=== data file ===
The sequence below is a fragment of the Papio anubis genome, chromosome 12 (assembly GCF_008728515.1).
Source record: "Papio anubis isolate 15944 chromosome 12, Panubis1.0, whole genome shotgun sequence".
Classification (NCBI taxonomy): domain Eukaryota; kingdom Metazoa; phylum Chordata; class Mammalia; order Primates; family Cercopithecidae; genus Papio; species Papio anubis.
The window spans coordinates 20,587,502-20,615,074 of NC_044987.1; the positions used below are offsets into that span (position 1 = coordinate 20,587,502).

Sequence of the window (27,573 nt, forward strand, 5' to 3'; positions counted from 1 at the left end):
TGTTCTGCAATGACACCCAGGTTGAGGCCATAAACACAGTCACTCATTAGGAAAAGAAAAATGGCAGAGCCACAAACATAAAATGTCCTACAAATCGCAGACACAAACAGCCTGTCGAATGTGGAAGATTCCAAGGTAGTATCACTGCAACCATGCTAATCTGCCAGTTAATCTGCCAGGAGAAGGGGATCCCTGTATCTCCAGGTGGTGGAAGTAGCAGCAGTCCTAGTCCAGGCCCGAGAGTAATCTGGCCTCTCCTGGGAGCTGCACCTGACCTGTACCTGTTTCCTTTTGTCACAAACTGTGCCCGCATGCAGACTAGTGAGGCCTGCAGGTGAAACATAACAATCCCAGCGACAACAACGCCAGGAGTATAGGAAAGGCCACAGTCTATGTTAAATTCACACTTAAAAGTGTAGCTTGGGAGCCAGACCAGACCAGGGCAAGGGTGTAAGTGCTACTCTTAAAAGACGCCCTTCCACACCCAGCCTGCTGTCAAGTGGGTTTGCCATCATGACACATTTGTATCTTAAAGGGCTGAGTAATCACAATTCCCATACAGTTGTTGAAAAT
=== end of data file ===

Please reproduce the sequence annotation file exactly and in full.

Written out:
The sequence below is a fragment of the Papio anubis genome, chromosome 12 (assembly GCF_008728515.1).
Source record: "Papio anubis isolate 15944 chromosome 12, Panubis1.0, whole genome shotgun sequence".
Classification (NCBI taxonomy): domain Eukaryota; kingdom Metazoa; phylum Chordata; class Mammalia; order Primates; family Cercopithecidae; genus Papio; species Papio anubis.
The window spans coordinates 20,587,502-20,615,074 of NC_044987.1; the positions used below are offsets into that span (position 1 = coordinate 20,587,502).

Sequence of the window (27,573 nt, forward strand, 5' to 3'; positions counted from 1 at the left end):
TGTTCTGCAATGACACCCAGGTTGAGGCCATAAACACAGTCACTCATTAGGAAAAGAAAAATGGCAGAGCCACAAACATAAAATGTCCTACAAATCGCAGACACAAACAGCCTGTCGAATGTGGAAGATTCCAAGGTAGTATCACTGCAACCATGCTAATCTGCCAGTTAATCTGCCAGGAGAAGGGGATCCCTGTATCTCCAGGTGGTGGAAGTAGCAGCAGTCCTAGTCCAGGCCCGAGAGTAATCTGGCCTCTCCTGGGAGCTGCACCTGACCTGTACCTGTTTCCTTTTGTCACAAACTGTGCCCGCATGCAGACTAGTGAGGCCTGCAGGTGAAACATAACAATCCCAGCGACAACAACGCCAGGAGTATAGGAAAGGCCACAGTCTATGTTAAATTCACACTTAAAAGTGTAGCTTGGGAGCCAGACCAGACCAGGGCAAGGGTGTAAGTGCTACTCTTAAAAGACGCCCTTCCACACCCAGCCTGCTGTCAAGTGGGTTTGCCATCATGACACATTTGTATCTTAAAGGGCTGAGTAATCACAATTCCCATACAGTTGTTGAAAAT